Fall 2014


Tuesday, November 11, 2014 - 2:30pm

Africana Studies and Research Center


Panel Discussion, 2:30 p.m.

Manthia Diawara
Africana Studies; Comparative Literature, New York University
Grant Aubrey Farred
Africana Studies and Research Center; English, Cornell University
Fouad Makki
Development Sociology, Cornell University

Film Screening, 4:30 p.m.
John Akomfrah, filmmaker


Monday, October 6, 2014 - 10:00am

A.D. White House, Cornell University

Raymond Craib - "Subversive Santiago, 1920"

Tuesday, September 9, 2014 - 4:45pm

Kaufman Auditorium, Goldwin Smith Hall

RAYMOND CRAIB (Associate Professor, Department of History, Cornell University)

Spring 2014

Jasbir K. Puar - "Disabled Diaspora, Rehabilitating State: The Queer Politics of Reproduction in Israel/Palestine"

Tuesday, April 22, 2014 - 4:45pm

Toboggan Lodge, Cornell University

JASBIR K. PUAR (Associate Professor, Women’s and Gender Studies, Rutgers University; Fellow, Society for the Humanities, Cornell University)

This paper situates the intersections of sex, disability, and reproductive politics within the history of homonationalism in Israel/Palestine. I focus specifically on the use of disability—especially as the Israeli state was founded on a narrative of rehabilitating dispersed, traumatized diasporas into bodily health and national wholeness--as part of a biopolitical assemblage of control that instrumentalizes a spectrum of capacities and debilities for the use of the Israeli occupation of Palestine. Thus I seek to rearticulate sexual rights and the debates on “pinkwashing” within biopolitical frames by linking them to the slow rise of disability rights platforms in Israel, the convergence of eugenic selective abortion practices on the one hand and the pro-natalist attitudes of the state, supported by its stellar Assisted Reproductive Technology industry, on the other, and the growing population of LGBT parents and families in Israel.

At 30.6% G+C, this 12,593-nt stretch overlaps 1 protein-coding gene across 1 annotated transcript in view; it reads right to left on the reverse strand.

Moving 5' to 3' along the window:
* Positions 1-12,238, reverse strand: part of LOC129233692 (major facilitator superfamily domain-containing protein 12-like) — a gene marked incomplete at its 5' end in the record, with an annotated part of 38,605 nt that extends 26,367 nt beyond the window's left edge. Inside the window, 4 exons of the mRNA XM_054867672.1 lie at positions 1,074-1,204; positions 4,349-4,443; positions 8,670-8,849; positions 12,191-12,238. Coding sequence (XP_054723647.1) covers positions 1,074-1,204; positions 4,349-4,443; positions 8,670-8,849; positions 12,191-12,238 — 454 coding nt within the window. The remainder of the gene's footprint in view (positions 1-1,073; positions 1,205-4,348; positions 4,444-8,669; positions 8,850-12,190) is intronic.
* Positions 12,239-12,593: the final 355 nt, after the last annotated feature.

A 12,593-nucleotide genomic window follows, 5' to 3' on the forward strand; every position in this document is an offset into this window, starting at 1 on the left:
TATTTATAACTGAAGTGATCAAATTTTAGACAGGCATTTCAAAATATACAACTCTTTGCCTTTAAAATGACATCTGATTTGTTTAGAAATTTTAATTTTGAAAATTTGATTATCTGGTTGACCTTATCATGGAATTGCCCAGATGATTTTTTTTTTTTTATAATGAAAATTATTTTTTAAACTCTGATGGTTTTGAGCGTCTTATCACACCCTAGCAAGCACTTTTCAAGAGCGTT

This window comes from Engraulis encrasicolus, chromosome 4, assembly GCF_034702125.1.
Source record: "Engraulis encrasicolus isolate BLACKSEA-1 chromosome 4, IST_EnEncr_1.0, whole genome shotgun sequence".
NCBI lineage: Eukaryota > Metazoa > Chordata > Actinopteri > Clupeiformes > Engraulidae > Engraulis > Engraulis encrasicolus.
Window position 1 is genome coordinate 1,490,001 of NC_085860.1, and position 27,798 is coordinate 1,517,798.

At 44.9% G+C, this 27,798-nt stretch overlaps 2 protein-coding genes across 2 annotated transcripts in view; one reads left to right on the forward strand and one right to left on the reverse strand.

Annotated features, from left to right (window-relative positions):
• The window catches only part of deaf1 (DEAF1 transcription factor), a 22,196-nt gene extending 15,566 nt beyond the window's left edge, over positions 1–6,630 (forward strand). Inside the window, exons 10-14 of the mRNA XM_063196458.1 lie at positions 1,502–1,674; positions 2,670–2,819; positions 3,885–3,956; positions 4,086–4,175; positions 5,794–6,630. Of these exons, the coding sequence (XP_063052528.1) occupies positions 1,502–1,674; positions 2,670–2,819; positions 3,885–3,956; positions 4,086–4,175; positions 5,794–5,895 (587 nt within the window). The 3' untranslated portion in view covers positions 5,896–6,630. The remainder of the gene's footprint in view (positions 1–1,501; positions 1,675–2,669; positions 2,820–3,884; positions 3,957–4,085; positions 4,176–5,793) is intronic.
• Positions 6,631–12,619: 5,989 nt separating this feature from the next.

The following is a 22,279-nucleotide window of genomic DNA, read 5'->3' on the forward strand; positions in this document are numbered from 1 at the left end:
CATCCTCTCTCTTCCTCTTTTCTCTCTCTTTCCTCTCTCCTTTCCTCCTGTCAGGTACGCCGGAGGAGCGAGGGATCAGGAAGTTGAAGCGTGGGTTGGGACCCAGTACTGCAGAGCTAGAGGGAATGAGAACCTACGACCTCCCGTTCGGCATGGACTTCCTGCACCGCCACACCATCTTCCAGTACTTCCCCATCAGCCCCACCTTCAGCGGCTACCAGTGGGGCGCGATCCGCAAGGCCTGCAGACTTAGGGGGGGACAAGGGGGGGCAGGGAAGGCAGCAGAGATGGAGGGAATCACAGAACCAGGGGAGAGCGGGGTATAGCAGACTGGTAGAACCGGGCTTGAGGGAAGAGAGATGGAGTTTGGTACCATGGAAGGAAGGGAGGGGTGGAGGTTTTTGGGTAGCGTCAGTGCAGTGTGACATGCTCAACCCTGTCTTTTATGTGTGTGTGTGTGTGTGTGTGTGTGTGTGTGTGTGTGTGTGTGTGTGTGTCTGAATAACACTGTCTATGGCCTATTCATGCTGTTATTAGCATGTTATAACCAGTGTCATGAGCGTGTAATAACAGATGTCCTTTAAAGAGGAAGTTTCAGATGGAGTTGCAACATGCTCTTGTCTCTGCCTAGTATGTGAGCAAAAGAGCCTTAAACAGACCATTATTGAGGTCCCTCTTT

Enzo Traverso - "Marxism and Memory: from Teleology to Melancholy"

Thursday, April 10, 2014 - 4:45pm

Toboggan Lodge, Cornell University

ENZO TRAVERSO (Susan and Barton Winokur Professor in the Humanities, Romance Studies, Cornell University)

At the beginning of the 1980s, the rise of memory in the field of the humanities coincided with the crisis of Marxism, a current of thought that had deeply shaped the historiography of the previous decades. Consequently, Marxism did not contribute to the “memorial moment” characteristic of the turn of the twenty-first century. The Marxist vision of history, nevertheless, included a memorial prescription: to select the events of the past in order to inscribe them into the future. It was a “strategic” memory of past revolutions, a future-oriented memory. Today, the end of real socialism has broken this dialectic between past and future, and the eclipse of utopias engendered by our “presentist” time has extinguished Marxist memory. The dialectical tension between the past as a “field of experience” and the future as a “horizon of expectation” (Koselleck) becomes a kind of mutilated, “negative dialectic.” In this context, a melancholic vision of history as remembrance (Eingedenken) of the vanquished—Walter Benjamin was its most significant interpreter—that had belonged to a marginal Marxist tradition suddenly reappears.